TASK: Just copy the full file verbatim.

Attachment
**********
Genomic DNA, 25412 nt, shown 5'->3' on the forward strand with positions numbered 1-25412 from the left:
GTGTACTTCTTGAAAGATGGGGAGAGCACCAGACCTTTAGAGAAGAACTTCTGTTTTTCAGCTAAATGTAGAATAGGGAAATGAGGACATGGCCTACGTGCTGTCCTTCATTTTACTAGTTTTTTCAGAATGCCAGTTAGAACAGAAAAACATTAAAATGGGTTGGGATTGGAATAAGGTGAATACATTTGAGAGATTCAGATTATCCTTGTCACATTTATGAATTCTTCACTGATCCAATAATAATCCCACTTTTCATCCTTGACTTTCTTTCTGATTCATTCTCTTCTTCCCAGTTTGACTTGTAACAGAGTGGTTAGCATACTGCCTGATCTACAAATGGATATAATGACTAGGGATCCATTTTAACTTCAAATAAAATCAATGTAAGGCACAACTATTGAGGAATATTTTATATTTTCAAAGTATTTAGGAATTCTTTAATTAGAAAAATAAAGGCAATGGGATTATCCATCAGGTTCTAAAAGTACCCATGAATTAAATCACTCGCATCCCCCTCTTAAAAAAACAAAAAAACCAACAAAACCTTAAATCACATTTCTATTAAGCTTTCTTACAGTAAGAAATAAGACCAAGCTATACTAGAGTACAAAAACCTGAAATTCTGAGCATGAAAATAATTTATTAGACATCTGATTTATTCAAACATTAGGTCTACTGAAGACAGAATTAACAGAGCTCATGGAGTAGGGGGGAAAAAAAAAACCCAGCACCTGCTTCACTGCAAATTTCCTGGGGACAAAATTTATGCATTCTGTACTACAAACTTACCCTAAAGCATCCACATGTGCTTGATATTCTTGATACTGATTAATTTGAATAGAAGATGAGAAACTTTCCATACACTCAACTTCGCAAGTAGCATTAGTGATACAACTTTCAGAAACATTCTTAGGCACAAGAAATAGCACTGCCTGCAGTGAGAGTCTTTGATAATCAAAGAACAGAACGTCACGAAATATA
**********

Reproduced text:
Genomic DNA, 25412 nt, shown 5'->3' on the forward strand with positions numbered 1-25412 from the left:
GTGTACTTCTTGAAAGATGGGGAGAGCACCAGACCTTTAGAGAAGAACTTCTGTTTTTCAGCTAAATGTAGAATAGGGAAATGAGGACATGGCCTACGTGCTGTCCTTCATTTTACTAGTTTTTTCAGAATGCCAGTTAGAACAGAAAAACATTAAAATGGGTTGGGATTGGAATAAGGTGAATACATTTGAGAGATTCAGATTATCCTTGTCACATTTATGAATTCTTCACTGATCCAATAATAATCCCACTTTTCATCCTTGACTTTCTTTCTGATTCATTCTCTTCTTCCCAGTTTGACTTGTAACAGAGTGGTTAGCATACTGCCTGATCTACAAATGGATATAATGACTAGGGATCCATTTTAACTTCAAATAAAATCAATGTAAGGCACAACTATTGAGGAATATTTTATATTTTCAAAGTATTTAGGAATTCTTTAATTAGAAAAATAAAGGCAATGGGATTATCCATCAGGTTCTAAAAGTACCCATGAATTAAATCACTCGCATCCCCCTCTTAAAAAAACAAAAAAACCAACAAAACCTTAAATCACATTTCTATTAAGCTTTCTTACAGTAAGAAATAAGACCAAGCTATACTAGAGTACAAAAACCTGAAATTCTGAGCATGAAAATAATTTATTAGACATCTGATTTATTCAAACATTAGGTCTACTGAAGACAGAATTAACAGAGCTCATGGAGTAGGGGGGAAAAAAAAAACCCAGCACCTGCTTCACTGCAAATTTCCTGGGGACAAAATTTATGCATTCTGTACTACAAACTTACCCTAAAGCATCCACATGTGCTTGATATTCTTGATACTGATTAATTTGAATAGAAGATGAGAAACTTTCCATACACTCAACTTCGCAAGTAGCATTAGTGATACAACTTTCAGAAACATTCTTAGGCACAAGAAATAGCACTGCCTGCAGTGAGAGTCTTTGATAATCAAAGAACAGAACGTCACGAAATATA